1. The only substantial question which arises in these criminal revision eases is whether the Special Magistrate functioning under Ordinance 2 of 1942 acted illegally in continuing to try the case before him after he had tendered a pardon under Section 337, Criminal P. C. The argument is that as the pardon was tendered by the Magistrate by whom the case was being tried, he had no other option but to commit the case to the Sessions Court or the Special Judge under Clause (2A) of Section 337 of the Code. The learned Public Prosecutor meets this argument with the contention that under Section 11 (1) read with Section 6 (1) of ordinance 2 of 1942, the warrant procedure prescribed in the Criminal Procedure Code is made applicable to ,the trial of special cases under the Ordinance subject to the limitation prescribed by Section 27 of the Ordinance, which is in these words:
The provisions of the Code and of any other law for the time being in force, in so far as they may be applicable and in so far as they are not inconsistent with the provisions of this Ordinance, shall apply to all matters connected with, arising from or consequent upon a trial by special criminal Courts constituted under this Ordinance.
Under Section 6(1) of the Ordinance, a Special Judge takes cognizance of an offence without the accused being committed for trial in the ordinary way and, therefore, to this extent Clause (2A) of Section 337, Criminal P. C, is inconsistent with the provisions of the Ordinance. To hold otherwise would mean that no trial under the Ordinance could take place according to its provisions whenever a pardon was tendered during the course of the trial. Under Ordinance 19 of 1943 a sentence passed by a Special Magistrate in the exercise of his powers under Ordinance 2 of 1942 shall continue to have effect
as if the trial at which it was passed had been held in accordance with the Code of Criminal Procedure by a Sessions Judge or an Assistant Sessions Judge or a Magistrate of First Class, respectively exercising competent jurisdiction under the said Code.
The argument that the Special Magistrate should have proceeded under Sub-section (2a) after tendering a pardon has to be rejected. The second point taken is that the conviction on the evidence of one approver supported by that of a second approver is illegal; but this is opposed to the decision of the Pull Bench in In re Rajagopal A.I.R. 1944 Mad. 117. In the present case the corroborative evidence did not come from another approver in the strict sense of the word, but from an accused against whom the case was withdrawn and who was later placed in the dock, examined and cross-examined on oath as a prosecution witness in the usual way. In the case cited, it was held that an approver's evidence is admissible under the Evidence Act, and, if accepted, is sufficient to support a conviction, but whether it should be accepted without corroboration is quite a different matter and that unless the case is a very exceptional one, an accomplice's evidence should not be accepted as being sufficient. In the present case there is the evidence of P.W. 9, who, although not an approver, may be said to be in the position of an approver, or a co-accused; but in the light of this decision it cannot be said that the conviction is illegal. The evidence of the approver and the corroborating witness has been carefully considered by the Special Magistrate and the learned Sessions Judge. In an attempt to get over this difficulty, Mr. Lakshmayya has argued that the ease is not such an exceptional one to warrant the acceptance of an approver's evidence, and he has attempted to test the findings of fact by both the lower Courts; but these findings are not open in revision.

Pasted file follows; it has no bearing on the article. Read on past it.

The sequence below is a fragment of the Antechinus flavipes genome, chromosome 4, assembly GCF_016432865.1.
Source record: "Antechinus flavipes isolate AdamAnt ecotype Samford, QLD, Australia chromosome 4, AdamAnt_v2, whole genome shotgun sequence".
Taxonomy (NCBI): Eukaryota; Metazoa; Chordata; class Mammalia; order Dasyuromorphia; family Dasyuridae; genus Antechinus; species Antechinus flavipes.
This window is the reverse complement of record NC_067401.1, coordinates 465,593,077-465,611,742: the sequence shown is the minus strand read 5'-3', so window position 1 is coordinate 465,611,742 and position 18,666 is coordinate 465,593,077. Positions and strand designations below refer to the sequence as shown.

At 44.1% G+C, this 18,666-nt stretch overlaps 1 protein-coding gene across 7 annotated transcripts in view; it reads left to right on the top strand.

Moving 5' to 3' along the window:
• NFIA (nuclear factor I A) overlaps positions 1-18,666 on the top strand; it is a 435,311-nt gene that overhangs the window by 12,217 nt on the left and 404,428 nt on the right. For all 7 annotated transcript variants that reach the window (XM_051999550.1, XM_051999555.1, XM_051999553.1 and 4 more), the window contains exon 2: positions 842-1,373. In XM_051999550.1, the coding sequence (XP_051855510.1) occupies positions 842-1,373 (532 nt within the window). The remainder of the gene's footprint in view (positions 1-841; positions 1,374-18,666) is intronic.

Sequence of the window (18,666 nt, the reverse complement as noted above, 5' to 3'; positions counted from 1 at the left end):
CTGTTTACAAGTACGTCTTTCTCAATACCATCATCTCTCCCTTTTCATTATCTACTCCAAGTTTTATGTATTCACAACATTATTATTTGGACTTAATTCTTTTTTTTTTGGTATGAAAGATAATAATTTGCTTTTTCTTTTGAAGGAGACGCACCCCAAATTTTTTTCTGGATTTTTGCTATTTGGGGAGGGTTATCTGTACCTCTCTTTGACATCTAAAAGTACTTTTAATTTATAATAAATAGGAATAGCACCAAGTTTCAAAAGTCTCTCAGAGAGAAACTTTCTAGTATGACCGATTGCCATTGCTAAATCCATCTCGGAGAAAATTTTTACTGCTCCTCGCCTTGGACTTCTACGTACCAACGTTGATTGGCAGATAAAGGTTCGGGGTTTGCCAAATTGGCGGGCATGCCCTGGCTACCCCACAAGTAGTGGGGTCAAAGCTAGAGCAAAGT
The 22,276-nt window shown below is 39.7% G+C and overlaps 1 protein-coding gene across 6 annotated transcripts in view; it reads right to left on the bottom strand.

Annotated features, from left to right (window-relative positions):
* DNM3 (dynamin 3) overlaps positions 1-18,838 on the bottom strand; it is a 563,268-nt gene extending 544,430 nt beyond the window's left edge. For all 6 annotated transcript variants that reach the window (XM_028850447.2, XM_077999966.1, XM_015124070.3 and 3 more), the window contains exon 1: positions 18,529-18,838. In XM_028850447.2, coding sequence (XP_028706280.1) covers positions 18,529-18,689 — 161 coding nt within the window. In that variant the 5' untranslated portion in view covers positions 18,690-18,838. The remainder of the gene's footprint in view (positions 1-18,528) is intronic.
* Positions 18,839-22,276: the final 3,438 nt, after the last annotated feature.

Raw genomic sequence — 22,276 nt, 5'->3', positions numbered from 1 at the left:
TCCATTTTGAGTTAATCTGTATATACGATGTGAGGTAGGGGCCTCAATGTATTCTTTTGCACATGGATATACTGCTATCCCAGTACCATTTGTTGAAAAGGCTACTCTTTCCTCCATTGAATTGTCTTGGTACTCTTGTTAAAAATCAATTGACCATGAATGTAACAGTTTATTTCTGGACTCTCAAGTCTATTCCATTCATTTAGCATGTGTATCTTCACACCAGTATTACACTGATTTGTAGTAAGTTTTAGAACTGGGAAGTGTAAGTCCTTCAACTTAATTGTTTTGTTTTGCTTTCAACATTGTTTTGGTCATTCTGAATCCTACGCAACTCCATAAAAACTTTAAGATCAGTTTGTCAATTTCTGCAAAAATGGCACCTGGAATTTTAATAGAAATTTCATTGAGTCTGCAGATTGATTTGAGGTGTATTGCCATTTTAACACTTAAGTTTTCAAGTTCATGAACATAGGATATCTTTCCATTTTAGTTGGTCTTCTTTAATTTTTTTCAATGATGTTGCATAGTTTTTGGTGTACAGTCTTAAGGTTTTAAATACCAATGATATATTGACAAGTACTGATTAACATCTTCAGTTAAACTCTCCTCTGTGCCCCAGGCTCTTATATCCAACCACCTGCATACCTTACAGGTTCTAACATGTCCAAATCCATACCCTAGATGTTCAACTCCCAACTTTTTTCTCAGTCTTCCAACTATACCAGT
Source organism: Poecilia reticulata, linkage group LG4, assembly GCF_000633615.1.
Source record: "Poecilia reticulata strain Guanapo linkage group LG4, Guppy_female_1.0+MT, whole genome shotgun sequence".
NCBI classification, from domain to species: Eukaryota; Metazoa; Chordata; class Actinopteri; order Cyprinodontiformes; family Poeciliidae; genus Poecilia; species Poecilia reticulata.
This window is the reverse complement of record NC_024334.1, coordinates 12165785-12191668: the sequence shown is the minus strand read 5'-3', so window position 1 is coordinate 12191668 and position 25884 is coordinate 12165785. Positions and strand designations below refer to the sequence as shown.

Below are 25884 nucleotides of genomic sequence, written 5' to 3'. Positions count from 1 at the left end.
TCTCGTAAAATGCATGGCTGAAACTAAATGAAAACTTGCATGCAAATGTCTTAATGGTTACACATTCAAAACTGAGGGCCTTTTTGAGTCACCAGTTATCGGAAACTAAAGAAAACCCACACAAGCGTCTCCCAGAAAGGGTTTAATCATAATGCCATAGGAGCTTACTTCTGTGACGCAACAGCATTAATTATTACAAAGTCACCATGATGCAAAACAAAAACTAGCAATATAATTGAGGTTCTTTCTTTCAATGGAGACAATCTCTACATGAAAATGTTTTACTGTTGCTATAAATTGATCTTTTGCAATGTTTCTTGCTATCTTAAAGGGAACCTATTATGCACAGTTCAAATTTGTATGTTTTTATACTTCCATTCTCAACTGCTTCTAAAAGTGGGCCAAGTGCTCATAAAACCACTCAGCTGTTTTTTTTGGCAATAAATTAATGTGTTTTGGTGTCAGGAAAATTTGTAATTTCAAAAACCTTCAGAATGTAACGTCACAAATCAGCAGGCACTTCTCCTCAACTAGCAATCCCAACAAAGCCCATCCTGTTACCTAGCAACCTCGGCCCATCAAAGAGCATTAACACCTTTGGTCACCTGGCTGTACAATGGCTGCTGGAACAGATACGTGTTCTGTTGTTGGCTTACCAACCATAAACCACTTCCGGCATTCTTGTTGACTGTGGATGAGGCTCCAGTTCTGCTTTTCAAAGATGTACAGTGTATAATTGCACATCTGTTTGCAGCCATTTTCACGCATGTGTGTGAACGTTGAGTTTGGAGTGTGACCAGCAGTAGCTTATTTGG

2. Finally the severity of the sentences has been challenged but it cannot be said that for sabotage of the kind committed by the accused the sentences are in any way excessive. In any event, the major portions of the sentences have been worked out and there is no necessity for any interference. Both the petitions are dismissed.